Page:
CHICAGO, Illinois (CNN) -- The odds were never good for 16-year-old D'Angelo Gardner. His father died of a heroin overdose when he was 9 years old, and by the eighth grade, he was caught up in a gang.
"I had a real bad attitude towards ... everybody. I didn't wanna talk, I didn't wanna do work," D'Angelo recalls. "It was just hard, and I didn't wanna be there."
Growing up in Englewood, one of the city's toughest neighborhoods, the statistics for young black men are grim. Only one in 40 African-American males in Chicago will finish college, and 50 percent will drop out of high school. If that weren't bad enough, guns and gang violence are almost a part of daily life. This year, nearly 30 Chicago Public School students have been shot to death.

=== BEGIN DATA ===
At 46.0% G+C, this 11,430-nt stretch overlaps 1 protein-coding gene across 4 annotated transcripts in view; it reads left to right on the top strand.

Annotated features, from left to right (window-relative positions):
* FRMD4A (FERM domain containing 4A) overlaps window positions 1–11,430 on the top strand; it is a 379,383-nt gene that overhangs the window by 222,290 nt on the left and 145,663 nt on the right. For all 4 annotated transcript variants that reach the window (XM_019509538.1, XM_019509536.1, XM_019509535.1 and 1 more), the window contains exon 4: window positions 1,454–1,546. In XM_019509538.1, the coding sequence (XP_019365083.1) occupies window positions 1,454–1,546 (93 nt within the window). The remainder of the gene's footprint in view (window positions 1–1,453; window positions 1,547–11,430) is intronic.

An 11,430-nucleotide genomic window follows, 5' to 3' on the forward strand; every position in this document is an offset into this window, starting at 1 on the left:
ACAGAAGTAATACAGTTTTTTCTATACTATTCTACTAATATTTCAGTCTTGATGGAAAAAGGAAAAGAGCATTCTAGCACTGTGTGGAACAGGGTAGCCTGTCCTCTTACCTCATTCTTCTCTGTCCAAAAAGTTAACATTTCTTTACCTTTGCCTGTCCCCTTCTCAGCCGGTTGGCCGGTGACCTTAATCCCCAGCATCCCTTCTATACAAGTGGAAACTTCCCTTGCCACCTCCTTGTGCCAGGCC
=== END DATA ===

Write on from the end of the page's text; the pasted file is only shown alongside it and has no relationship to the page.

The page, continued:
But in the center of this impoverished neighborhood, there is hope.
The Urban Prep Charter Academy for Young Men, founded in 2002, has become a haven. The charter school, which is not part of the Chicago Public Schools system, has a mission to prepare young black men for college and promote self-esteem and success. (read more)]]>